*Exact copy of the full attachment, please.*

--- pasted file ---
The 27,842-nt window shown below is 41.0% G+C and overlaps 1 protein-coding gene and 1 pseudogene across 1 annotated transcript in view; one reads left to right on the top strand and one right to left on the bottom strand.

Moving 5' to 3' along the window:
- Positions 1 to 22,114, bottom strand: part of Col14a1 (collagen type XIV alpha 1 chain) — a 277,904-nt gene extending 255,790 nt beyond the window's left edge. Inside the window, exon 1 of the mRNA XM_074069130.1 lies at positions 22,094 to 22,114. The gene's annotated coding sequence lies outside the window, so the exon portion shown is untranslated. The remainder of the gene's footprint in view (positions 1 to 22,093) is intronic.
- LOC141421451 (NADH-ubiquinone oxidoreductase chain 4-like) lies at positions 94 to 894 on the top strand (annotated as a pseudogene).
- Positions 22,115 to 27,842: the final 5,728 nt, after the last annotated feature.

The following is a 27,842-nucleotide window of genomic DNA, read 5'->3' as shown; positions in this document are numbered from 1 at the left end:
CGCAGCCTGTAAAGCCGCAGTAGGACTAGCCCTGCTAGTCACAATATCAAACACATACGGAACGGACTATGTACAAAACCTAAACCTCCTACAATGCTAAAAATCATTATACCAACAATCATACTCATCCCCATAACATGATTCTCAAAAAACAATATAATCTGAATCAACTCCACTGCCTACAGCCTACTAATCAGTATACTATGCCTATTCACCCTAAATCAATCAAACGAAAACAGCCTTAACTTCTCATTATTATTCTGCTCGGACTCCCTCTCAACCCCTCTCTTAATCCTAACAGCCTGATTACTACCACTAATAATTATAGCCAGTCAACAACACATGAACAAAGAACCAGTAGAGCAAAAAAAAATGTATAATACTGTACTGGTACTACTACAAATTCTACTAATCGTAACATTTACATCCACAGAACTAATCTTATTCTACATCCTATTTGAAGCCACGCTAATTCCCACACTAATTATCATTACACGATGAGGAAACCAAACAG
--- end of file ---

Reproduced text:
The 27,842-nt window shown below is 41.0% G+C and overlaps 1 protein-coding gene and 1 pseudogene across 1 annotated transcript in view; one reads left to right on the top strand and one right to left on the bottom strand.

Moving 5' to 3' along the window:
- Positions 1 to 22,114, bottom strand: part of Col14a1 (collagen type XIV alpha 1 chain) — a 277,904-nt gene extending 255,790 nt beyond the window's left edge. Inside the window, exon 1 of the mRNA XM_074069130.1 lies at positions 22,094 to 22,114. The gene's annotated coding sequence lies outside the window, so the exon portion shown is untranslated. The remainder of the gene's footprint in view (positions 1 to 22,093) is intronic.
- LOC141421451 (NADH-ubiquinone oxidoreductase chain 4-like) lies at positions 94 to 894 on the top strand (annotated as a pseudogene).
- Positions 22,115 to 27,842: the final 5,728 nt, after the last annotated feature.

The following is a 27,842-nucleotide window of genomic DNA, read 5'->3' as shown; positions in this document are numbered from 1 at the left end:
CGCAGCCTGTAAAGCCGCAGTAGGACTAGCCCTGCTAGTCACAATATCAAACACATACGGAACGGACTATGTACAAAACCTAAACCTCCTACAATGCTAAAAATCATTATACCAACAATCATACTCATCCCCATAACATGATTCTCAAAAAACAATATAATCTGAATCAACTCCACTGCCTACAGCCTACTAATCAGTATACTATGCCTATTCACCCTAAATCAATCAAACGAAAACAGCCTTAACTTCTCATTATTATTCTGCTCGGACTCCCTCTCAACCCCTCTCTTAATCCTAACAGCCTGATTACTACCACTAATAATTATAGCCAGTCAACAACACATGAACAAAGAACCAGTAGAGCAAAAAAAAATGTATAATACTGTACTGGTACTACTACAAATTCTACTAATCGTAACATTTACATCCACAGAACTAATCTTATTCTACATCCTATTTGAAGCCACGCTAATTCCCACACTAATTATCATTACACGATGAGGAAACCAAACAG